Stop being ‘misty-eyed’ about the past, FE told
The FE sector must look to the future instead of looking back “misty-eyed” at the past, according to the president of the Further Education Trust for Leadership.
Writing in the thinktank’s first publication, FETL president Dame Ruth Silver says there has never been a “golden age of further education”, and making direct comparisons with the past is “questionable”.
“The sector is imperfect, variable in both quality and mission, and it has never remained the same for long,” she writes. “It’s the very nature of further education to change and to continuously redefine and rethink itself.”
Dame Ruth, who was principal of Lewisham College for 17 years, says the sector should be “loyal to the future” by constantly moving forward to new agendas and contexts.
Although she believes is it important to understand and learn from the past, Dame Ruth continues: “There is little point in looking back simply to admire, misty-eyed, what went before.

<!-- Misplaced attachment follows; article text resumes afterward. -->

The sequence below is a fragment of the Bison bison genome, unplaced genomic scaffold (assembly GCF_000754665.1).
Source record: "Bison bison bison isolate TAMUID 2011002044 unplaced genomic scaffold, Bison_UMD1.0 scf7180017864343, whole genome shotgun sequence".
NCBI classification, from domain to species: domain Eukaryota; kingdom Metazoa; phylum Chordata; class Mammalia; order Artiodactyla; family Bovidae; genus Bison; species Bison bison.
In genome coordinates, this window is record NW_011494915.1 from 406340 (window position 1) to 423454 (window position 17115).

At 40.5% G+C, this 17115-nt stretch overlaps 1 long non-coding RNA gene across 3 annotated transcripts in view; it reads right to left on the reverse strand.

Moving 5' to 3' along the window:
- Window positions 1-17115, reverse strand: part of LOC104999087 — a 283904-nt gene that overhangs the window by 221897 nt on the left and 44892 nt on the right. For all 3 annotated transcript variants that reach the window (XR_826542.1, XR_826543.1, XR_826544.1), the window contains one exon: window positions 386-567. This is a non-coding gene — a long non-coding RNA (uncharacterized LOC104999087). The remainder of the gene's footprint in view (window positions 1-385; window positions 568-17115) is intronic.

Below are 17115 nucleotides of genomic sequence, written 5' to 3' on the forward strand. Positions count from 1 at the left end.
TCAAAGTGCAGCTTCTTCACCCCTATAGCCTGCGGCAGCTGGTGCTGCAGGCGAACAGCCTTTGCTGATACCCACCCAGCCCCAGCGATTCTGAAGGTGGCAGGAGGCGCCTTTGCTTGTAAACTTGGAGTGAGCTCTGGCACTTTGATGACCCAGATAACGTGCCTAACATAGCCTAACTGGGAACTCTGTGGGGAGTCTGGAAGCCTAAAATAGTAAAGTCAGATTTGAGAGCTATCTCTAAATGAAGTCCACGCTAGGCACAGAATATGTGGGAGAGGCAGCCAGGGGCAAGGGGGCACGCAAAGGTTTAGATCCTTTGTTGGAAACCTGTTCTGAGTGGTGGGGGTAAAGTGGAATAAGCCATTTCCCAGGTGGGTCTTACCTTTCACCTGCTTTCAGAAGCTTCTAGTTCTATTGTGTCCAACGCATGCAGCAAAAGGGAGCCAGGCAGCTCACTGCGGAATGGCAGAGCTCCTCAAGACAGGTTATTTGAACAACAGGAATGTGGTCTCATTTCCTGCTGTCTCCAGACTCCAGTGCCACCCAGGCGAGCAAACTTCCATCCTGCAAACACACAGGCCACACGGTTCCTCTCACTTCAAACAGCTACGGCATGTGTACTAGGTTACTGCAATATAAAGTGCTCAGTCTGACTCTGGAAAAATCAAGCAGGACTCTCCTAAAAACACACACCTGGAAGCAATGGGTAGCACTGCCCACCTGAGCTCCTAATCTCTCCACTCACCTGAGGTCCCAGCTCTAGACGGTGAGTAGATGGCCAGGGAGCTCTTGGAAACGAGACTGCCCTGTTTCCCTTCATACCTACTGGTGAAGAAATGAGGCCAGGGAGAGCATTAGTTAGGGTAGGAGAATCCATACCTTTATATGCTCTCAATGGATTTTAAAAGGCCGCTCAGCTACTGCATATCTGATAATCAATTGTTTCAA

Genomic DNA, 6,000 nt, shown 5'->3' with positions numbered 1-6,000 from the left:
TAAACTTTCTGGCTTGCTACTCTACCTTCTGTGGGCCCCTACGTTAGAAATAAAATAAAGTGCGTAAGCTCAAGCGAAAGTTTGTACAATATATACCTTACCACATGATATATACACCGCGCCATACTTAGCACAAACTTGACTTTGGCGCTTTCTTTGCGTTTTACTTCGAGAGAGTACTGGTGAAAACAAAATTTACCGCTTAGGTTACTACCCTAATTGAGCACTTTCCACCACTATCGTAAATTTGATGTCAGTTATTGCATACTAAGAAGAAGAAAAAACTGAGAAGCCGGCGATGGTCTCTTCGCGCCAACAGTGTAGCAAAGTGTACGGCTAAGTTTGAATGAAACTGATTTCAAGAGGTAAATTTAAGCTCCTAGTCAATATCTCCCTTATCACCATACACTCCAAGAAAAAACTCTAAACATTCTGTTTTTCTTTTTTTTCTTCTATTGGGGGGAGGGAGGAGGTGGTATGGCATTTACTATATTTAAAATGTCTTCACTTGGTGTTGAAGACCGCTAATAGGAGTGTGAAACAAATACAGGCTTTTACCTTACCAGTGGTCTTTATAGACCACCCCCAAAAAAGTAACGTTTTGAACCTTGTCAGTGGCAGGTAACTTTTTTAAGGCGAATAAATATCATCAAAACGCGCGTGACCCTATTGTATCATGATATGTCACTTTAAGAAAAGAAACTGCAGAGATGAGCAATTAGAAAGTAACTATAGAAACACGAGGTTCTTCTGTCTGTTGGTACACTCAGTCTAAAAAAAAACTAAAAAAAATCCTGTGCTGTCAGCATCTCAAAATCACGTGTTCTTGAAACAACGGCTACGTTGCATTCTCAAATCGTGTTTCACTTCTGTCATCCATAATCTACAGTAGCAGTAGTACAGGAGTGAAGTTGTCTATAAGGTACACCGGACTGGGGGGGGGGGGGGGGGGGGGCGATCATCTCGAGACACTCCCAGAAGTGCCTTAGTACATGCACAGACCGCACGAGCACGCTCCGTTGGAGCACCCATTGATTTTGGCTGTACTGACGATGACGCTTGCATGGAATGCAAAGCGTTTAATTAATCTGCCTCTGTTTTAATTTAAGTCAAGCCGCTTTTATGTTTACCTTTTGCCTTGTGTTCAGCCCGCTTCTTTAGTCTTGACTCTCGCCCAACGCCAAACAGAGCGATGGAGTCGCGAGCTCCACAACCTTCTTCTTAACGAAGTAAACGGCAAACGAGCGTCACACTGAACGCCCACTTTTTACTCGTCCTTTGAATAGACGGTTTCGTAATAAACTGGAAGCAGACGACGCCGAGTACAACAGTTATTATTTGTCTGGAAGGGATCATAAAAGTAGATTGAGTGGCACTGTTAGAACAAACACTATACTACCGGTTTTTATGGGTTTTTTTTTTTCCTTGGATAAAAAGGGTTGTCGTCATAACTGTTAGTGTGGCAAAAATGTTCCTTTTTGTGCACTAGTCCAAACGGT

“There are, I suspect, two kinds of folk around us: those who long for the past and those who desire a future. We, at FETL, are firmly of the latter camp.”
FETL is an independent charity set up last year to strengthen leadership within the FE sector.
Its remit is to carry on the work of the scrapped Learning and Skills Improvement Service, using £5.5 million of the service’s leftover budget.
Its first publication, Remembered Thinking: on further education and leading, features excerpts from works by QC and Labour peer Helena Kennedy, former education secretary David Blunkett, Conservative minister John Hayes and Liberal Democrat peer Margaret Sharp, as well as responses from leading figures within the FE sector.
In her introduction to the document, Dame Ruth writes that not all FE and skills providers have been “loyal to the future”, and not all leaders have been prepared to face change or to play a part in building the future of the sector.
“We have not always been assertive enough,” she writes: “[It is] time to change.”
She says the sector must get better at talking to politicians and making them see the value in what it does by making a clear case for how important it is.
“We need to capture and utilise what the sector knows, bring it to the surface, and give colleagues the time and opportunity to think that they have never had before,” she adds.